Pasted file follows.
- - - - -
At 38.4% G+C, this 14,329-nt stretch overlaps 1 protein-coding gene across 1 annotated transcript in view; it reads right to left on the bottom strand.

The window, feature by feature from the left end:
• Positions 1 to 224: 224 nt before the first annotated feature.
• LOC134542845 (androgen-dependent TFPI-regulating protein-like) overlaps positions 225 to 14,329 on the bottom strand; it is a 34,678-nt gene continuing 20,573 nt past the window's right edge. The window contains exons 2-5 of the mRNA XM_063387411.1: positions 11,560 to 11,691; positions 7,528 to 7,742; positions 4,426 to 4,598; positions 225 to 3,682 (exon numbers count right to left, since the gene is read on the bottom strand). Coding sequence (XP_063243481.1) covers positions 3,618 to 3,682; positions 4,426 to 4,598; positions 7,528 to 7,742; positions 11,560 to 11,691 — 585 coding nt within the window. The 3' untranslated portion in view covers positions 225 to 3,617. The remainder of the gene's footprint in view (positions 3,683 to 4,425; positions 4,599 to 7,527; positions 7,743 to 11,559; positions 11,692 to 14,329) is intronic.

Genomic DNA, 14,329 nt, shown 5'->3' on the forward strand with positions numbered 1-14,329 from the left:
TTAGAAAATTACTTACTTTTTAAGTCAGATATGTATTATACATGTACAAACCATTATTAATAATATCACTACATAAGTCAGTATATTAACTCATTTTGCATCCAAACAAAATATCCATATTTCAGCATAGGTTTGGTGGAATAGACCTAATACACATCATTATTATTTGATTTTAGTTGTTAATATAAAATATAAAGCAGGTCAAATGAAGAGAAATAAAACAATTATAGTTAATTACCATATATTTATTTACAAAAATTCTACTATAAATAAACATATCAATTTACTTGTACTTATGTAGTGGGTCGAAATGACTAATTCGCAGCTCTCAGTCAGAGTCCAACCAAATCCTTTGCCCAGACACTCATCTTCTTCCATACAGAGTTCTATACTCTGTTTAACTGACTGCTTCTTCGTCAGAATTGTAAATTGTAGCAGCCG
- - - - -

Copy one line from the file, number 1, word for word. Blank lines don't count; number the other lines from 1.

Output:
At 38.4% G+C, this 14,329-nt stretch overlaps 1 protein-coding gene across 1 annotated transcript in view; it reads right to left on the bottom strand.